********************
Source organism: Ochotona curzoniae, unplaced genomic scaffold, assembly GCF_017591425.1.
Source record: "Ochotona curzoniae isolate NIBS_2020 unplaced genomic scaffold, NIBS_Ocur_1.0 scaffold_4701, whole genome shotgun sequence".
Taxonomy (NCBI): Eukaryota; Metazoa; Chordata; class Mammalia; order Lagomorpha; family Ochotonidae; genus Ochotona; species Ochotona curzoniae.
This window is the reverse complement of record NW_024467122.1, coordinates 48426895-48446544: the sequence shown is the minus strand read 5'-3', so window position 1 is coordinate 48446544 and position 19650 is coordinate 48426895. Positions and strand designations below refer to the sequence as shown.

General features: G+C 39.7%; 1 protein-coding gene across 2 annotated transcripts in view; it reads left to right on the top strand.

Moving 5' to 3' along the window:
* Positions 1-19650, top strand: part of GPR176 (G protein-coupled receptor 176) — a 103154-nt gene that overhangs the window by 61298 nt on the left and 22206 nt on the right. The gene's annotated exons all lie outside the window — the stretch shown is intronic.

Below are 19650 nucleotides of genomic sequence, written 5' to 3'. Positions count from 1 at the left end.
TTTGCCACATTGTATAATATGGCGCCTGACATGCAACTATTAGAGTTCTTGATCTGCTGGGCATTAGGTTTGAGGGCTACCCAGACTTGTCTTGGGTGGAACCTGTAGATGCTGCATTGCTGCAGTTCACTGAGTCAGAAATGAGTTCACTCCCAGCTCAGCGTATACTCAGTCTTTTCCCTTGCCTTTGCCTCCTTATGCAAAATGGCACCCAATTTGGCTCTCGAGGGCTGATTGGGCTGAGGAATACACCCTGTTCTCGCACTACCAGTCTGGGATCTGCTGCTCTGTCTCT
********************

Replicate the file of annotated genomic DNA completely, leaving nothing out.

Source organism: Ochotona curzoniae, unplaced genomic scaffold, assembly GCF_017591425.1.
Source record: "Ochotona curzoniae isolate NIBS_2020 unplaced genomic scaffold, NIBS_Ocur_1.0 scaffold_4701, whole genome shotgun sequence".
Taxonomy (NCBI): Eukaryota; Metazoa; Chordata; class Mammalia; order Lagomorpha; family Ochotonidae; genus Ochotona; species Ochotona curzoniae.
This window is the reverse complement of record NW_024467122.1, coordinates 48426895-48446544: the sequence shown is the minus strand read 5'-3', so window position 1 is coordinate 48446544 and position 19650 is coordinate 48426895. Positions and strand designations below refer to the sequence as shown.

General features: G+C 39.7%; 1 protein-coding gene across 2 annotated transcripts in view; it reads left to right on the top strand.

Moving 5' to 3' along the window:
* Positions 1-19650, top strand: part of GPR176 (G protein-coupled receptor 176) — a 103154-nt gene that overhangs the window by 61298 nt on the left and 22206 nt on the right. The gene's annotated exons all lie outside the window — the stretch shown is intronic.

Below are 19650 nucleotides of genomic sequence, written 5' to 3'. Positions count from 1 at the left end.
TTTGCCACATTGTATAATATGGCGCCTGACATGCAACTATTAGAGTTCTTGATCTGCTGGGCATTAGGTTTGAGGGCTACCCAGACTTGTCTTGGGTGGAACCTGTAGATGCTGCATTGCTGCAGTTCACTGAGTCAGAAATGAGTTCACTCCCAGCTCAGCGTATACTCAGTCTTTTCCCTTGCCTTTGCCTCCTTATGCAAAATGGCACCCAATTTGGCTCTCGAGGGCTGATTGGGCTGAGGAATACACCCTGTTCTCGCACTACCAGTCTGGGATCTGCTGCTCTGTCTCT